Block on Trump's Asylum Ban Upheld by Supreme Court
You're a smart, tech-savvy associate with a pocket full of dreams and a Twitter account, and heck, you might even #changethelegalworld one day kiddo!
But while the U.S.S. Good Times is moving full steam ahead, the last thing you need as a budding, potential-filled lawyer is to end up like 'Carlos Danger' (aka NYC mayoral sorta-hopeful Anthony Weiner).
A promising legal career can be brought down just as easily as a mayoral campaign. You might think that is a safe way to have a little fun, but if you're still not convinced, here are three reasons not to use a pseudonym online.
1) You Will Be Exposed/Mocked
It is really unlikely that your online moniker will become amazing Internet fodder like this Carlos Danger Name Generator, but when your coworkers and bosses find out your fake Internet name, the joke will definitely be on you.
Here’s a quick rundown, courtesy of The Washington Post, of public figures who have been nailed for their ridiculous and cartoonish pseudonyms:
And if you ever want to be as famous as Michael Vick — for being a star in your profession, not for dog fighting — you’ll have a tough row to hoe when you’re the butt of every tweeter’s jokes.
2) Pseudonyms Can Work Against Your Privacy
Although ostensible intent behind a pseudonym like “Lupe Explosion” or “Handsome B. Gorgeous” is to divorce yourself entirely from whatever online persona you’re attempting to create, the fake name will likely create more scrutiny into your personal life and less privacy.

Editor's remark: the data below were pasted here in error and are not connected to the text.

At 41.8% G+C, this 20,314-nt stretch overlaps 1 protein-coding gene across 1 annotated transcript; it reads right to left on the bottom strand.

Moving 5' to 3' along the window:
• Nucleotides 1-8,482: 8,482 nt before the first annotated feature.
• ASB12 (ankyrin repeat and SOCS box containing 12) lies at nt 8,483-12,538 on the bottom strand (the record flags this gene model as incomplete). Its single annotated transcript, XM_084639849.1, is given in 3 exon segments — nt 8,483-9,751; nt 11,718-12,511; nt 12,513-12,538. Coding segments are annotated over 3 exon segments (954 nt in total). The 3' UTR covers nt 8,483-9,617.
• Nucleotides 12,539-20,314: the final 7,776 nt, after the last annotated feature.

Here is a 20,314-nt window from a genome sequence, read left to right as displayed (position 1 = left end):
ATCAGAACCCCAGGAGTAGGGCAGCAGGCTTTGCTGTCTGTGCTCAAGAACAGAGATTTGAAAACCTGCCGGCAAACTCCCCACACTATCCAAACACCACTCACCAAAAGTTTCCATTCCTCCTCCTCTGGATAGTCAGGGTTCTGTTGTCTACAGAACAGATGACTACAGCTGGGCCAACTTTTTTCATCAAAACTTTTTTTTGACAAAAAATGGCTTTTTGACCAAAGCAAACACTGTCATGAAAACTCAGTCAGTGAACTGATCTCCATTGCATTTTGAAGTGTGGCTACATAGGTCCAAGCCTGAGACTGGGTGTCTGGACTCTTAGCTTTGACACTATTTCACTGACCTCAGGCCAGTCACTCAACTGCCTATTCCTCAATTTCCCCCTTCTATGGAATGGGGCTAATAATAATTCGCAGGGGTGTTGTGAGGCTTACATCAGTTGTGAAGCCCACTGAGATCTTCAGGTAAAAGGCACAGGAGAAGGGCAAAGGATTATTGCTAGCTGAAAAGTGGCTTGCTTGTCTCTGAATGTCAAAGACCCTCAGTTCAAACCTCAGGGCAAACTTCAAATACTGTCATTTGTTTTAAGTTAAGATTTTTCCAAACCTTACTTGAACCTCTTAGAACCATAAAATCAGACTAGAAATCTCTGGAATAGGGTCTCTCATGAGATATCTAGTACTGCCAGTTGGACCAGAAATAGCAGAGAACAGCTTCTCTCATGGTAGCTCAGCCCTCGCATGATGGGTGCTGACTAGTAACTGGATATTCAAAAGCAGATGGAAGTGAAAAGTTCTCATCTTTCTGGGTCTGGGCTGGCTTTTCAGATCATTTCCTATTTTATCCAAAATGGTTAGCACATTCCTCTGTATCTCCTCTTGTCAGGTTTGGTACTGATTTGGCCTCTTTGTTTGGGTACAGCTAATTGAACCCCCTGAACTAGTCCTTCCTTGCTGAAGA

Case in point, the FBI has argued that using a pseudonym abrogates a person’s reasonable expectation of privacy in the goods and services purchased using that pseudonym.
Also, the more attention you draw to your obviously fake pseudonym, the more the bored hordes of the Internet will want to expose you, especially if they feel personally affected (e.g. there are actually at least three real Ron Mexico’s).
3) You Will Be Your Own Twitter Nemesis
Social media platforms can be powerful tools for lawyers to market themselves as the competent and socially conscious persons (who love dogs) that they are, so why create a boorish, caricatured alter-ego with a pseudonym to compete with that image?
Even if you’ve timed your tweets expertly and are really engaging your client base with your professional handle, all of the good work your Twitter Jekyll has done can and will be undone by your pseudonym Hyde once the two are connected.
There are various arenas in which you can offer your private thoughts that won’t affect your business and professional career, but a tweet or a Facebook post is neither private, nor is it a thought.
Save being Carlos Danger for costume parties and romantic role-play, and be a real, professional you online.